Why is my invention infringing?

Why is my invention infringing even though I received a utility patent?

The legal test for whether invention-1 infringes on invention-2 is whether invention-1 contains elements identical or equivalent to each claimed element of invention-2.
If invention-1 contains elements identical to invention-2, then there is literal infringement.
If invention-1 contains elements equivalent to invention-2 then the Doctrine of Equivalents applies. This is analogous to the legal concept of obviousness, but it is analyzed in a much different way. Under the
Doctrine of Equivalents, equivalence is determined by either:
(1) the function-way-result test, or
the accused product infringes if it performs substantially the same function, in substantially the same way, and with substantially the same result
(2) the insubstantial differences test
an element in the accused device is equivalent to a claim limitation if the only differences between the two are insubstantial
“If I have a patent that means that the elements of my claimed invention are not equivalent to another patent, thus cannot infringe on another’s patent, right”?…
“If my patent is found to be infringing, does that invalidate my patent”?…
The reasoning for these answers is articulated in the following court case: Siemens Med. Solutions USA, Inc. v. Saint-Gobain Ceramics & Plastics, 637 F.3d 1269 (Fed. Cir. 2011). There are four reasons why the answers to the above questions are counter to what one might think.
1. Equivalence (infringement) occurs where differences between a patented invention and a suspected infringing invention are insubstantial. Obviousness (invalidating) occurs where the combinations/modifications making up the differences are deemed to be obvious to one skilled in the art.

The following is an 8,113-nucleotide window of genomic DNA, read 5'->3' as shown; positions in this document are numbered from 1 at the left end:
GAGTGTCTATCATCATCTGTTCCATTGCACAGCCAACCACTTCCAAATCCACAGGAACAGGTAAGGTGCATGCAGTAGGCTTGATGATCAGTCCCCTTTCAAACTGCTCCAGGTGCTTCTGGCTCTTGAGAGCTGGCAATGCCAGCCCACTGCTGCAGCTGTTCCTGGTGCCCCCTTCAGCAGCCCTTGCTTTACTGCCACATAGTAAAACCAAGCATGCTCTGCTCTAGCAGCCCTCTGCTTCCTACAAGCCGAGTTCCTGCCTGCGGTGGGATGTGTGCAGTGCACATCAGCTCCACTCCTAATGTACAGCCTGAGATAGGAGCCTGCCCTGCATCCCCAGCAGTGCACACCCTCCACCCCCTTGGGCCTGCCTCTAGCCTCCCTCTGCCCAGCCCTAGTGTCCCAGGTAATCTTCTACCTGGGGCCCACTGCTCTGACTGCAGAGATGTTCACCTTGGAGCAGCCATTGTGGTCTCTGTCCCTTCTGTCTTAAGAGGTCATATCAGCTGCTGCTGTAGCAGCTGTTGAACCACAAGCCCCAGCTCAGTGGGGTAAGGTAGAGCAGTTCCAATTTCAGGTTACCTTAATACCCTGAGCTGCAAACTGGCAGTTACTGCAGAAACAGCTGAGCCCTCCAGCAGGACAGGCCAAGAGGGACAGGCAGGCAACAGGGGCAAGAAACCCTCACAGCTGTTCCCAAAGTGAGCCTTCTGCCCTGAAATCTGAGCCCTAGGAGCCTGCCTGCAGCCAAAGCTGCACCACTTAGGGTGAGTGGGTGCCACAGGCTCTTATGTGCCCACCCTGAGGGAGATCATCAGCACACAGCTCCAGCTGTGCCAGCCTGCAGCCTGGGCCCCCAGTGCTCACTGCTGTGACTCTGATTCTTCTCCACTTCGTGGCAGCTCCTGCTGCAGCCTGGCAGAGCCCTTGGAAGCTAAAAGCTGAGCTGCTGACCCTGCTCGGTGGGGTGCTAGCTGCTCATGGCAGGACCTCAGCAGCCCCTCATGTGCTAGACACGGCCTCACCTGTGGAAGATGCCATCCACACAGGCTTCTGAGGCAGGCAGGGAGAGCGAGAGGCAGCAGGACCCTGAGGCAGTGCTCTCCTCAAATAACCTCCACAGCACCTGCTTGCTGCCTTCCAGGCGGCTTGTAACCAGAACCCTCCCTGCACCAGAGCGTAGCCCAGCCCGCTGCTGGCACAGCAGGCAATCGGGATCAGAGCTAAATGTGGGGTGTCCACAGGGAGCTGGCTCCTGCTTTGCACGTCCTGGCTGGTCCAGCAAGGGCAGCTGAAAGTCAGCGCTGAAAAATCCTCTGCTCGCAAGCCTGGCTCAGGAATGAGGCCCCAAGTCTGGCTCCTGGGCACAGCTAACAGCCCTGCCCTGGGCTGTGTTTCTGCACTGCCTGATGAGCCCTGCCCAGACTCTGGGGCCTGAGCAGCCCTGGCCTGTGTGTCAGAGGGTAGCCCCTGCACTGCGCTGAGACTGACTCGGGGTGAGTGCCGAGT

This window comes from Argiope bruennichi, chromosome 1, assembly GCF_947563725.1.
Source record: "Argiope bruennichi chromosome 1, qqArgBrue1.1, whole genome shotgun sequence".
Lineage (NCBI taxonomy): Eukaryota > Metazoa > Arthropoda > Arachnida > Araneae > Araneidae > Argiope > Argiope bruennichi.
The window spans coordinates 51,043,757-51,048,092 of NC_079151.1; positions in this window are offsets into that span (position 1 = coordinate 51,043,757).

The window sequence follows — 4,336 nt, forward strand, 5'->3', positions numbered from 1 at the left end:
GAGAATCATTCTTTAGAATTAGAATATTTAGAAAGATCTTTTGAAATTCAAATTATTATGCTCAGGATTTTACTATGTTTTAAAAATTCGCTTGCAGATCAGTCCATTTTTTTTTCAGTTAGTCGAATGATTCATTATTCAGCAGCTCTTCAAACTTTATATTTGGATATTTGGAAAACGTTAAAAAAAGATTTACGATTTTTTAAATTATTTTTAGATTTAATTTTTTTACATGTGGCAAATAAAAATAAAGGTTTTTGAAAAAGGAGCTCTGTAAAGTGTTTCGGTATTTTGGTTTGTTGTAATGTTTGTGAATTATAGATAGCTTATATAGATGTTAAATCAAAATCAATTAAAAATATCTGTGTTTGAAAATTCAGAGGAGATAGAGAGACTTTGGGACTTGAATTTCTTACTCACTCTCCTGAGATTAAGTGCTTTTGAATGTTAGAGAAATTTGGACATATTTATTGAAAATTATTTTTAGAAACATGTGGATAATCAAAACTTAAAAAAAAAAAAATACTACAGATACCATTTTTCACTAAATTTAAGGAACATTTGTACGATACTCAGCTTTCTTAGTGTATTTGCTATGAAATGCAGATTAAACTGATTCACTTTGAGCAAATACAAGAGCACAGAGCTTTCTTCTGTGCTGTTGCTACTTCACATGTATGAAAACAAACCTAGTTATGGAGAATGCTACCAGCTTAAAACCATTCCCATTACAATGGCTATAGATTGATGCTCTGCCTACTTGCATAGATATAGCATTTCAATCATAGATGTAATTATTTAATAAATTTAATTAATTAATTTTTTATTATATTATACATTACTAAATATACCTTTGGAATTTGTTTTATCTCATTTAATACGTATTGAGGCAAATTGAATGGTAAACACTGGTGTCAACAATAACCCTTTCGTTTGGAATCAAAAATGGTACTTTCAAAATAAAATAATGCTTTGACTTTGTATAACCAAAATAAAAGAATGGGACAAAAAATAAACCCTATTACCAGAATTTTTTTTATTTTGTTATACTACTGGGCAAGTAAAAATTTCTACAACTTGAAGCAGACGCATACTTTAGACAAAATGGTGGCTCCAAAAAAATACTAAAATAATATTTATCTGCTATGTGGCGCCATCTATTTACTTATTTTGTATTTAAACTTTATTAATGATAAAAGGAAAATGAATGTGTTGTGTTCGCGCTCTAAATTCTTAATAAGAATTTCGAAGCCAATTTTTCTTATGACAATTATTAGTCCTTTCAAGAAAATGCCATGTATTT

2. Equivalence is determined at the time of the alleged infringement, whereas obviousness is determined at the time the claimed invention was made.
3. The burden of proof in an infringement case is measured by a preponderance of the evidence, which is a lower standard than that of invalidating an issued patent having a burden of proof of clear and convincing evidence.
4. The scope of a claim of an infringing patent can cover a broad range, but if the actual infringement occurs only within a specific section of that range, then it will not invalidate the entire patent.
Keep in mind that the above principles of law only regard utility patents. Design patents are analyzed differently. Furthermore, much of this law is case law, which varies from one Federal District/Circuit to another.

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